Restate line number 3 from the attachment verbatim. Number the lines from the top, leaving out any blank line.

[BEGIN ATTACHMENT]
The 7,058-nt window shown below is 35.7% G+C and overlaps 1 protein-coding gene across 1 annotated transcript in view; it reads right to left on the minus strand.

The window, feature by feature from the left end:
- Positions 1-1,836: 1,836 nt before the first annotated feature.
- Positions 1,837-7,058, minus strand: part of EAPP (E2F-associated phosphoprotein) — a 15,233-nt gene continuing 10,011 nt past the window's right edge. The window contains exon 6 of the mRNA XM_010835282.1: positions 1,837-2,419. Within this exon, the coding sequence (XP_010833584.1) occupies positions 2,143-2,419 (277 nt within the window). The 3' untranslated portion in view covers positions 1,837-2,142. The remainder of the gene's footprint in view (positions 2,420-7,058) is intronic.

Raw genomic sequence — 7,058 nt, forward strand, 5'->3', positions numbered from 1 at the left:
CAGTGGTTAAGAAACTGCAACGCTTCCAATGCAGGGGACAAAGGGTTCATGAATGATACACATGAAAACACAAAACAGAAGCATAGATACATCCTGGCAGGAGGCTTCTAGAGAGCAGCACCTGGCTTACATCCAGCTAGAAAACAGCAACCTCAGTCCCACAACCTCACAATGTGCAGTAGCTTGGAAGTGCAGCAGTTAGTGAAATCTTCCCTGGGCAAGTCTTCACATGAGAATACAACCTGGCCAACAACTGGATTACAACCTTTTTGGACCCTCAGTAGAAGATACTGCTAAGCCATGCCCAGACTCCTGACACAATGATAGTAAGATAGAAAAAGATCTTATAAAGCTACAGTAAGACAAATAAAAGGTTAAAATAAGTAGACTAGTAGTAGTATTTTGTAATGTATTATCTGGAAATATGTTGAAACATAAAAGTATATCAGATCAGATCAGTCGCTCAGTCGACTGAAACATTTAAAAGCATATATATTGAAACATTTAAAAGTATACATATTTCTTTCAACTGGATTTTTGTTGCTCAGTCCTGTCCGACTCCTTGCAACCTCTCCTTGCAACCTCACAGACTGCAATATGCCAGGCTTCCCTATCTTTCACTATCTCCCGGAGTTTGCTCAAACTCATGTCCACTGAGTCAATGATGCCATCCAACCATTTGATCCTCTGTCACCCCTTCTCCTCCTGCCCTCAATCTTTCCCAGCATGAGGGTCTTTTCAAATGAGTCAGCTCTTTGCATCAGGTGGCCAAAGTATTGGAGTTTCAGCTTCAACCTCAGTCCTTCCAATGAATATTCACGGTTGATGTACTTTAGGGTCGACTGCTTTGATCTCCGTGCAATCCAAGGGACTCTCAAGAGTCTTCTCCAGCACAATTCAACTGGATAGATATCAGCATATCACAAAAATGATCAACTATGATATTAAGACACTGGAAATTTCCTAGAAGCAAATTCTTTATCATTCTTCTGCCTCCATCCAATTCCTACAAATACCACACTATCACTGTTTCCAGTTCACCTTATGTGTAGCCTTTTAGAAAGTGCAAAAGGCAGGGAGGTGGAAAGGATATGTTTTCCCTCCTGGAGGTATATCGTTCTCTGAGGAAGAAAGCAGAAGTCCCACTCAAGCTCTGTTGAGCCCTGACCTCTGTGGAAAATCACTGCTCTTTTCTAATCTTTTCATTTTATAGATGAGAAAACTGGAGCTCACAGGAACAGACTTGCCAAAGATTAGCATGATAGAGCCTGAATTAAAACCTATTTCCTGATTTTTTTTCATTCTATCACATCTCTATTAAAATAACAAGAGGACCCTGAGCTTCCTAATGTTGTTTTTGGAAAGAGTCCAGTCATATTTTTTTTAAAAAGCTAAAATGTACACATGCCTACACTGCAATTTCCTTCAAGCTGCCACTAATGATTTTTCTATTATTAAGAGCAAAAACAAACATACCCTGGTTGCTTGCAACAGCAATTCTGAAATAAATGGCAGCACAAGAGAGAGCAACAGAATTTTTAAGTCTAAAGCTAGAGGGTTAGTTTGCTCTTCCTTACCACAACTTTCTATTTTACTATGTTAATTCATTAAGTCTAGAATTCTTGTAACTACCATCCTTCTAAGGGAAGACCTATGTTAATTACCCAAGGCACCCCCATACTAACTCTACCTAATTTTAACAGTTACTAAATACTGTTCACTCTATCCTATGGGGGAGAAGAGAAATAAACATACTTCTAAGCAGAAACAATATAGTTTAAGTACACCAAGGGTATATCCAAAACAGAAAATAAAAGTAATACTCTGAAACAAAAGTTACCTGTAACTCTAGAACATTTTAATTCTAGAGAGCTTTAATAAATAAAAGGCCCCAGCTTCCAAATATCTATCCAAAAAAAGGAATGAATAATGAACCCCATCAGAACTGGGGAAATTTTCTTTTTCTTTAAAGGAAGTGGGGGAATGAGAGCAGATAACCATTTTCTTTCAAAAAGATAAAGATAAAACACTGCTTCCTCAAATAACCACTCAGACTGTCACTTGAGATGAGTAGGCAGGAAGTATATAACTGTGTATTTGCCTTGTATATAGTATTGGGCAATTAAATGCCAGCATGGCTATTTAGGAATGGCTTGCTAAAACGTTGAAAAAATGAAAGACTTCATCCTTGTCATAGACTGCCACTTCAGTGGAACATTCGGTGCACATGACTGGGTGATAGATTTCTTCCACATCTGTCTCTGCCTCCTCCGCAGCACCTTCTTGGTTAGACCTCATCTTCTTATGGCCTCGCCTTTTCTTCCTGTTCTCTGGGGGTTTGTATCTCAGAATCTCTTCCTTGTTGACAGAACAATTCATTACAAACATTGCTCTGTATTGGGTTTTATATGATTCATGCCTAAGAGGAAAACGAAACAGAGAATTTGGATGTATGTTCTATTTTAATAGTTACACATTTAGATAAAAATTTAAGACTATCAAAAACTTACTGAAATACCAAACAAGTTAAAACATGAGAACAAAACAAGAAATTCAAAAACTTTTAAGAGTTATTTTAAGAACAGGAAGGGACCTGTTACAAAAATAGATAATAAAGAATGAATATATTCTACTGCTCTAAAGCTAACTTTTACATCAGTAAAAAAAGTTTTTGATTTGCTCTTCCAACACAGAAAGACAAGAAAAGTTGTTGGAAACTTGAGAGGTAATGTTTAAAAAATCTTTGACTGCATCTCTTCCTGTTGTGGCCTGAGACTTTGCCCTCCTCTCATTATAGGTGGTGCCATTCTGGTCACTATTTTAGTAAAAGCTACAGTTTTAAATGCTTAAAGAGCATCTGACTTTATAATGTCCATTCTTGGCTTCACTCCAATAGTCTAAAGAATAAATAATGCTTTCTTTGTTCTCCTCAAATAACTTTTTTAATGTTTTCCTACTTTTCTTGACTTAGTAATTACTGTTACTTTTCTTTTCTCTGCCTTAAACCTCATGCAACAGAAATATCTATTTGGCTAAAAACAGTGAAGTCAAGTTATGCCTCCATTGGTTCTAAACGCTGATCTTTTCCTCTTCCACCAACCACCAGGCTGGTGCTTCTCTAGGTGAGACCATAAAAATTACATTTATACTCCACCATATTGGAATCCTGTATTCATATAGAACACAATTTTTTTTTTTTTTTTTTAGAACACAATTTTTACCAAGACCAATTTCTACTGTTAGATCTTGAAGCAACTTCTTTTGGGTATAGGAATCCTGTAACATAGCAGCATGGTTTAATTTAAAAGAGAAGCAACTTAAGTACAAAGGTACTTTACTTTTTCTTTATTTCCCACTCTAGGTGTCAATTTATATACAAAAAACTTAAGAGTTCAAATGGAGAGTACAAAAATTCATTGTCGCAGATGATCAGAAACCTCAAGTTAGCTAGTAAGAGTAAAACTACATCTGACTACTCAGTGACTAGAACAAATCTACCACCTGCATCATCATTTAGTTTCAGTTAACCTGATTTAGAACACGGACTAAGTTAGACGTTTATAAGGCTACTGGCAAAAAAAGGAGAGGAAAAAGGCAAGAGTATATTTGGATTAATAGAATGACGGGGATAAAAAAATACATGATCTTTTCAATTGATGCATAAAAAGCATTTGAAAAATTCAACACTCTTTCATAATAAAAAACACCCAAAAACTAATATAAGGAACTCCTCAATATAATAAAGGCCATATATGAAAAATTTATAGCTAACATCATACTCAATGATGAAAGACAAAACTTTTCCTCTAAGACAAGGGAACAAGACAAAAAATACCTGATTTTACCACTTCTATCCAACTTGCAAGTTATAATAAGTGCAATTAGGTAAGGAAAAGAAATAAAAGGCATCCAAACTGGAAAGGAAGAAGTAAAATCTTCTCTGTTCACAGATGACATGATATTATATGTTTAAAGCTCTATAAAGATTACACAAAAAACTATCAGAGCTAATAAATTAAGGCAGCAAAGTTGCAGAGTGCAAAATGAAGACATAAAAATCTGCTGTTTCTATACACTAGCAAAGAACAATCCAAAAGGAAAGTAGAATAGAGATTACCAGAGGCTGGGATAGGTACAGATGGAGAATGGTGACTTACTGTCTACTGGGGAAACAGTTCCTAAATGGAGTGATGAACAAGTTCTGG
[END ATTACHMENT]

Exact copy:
- Positions 1-1,836: 1,836 nt before the first annotated feature.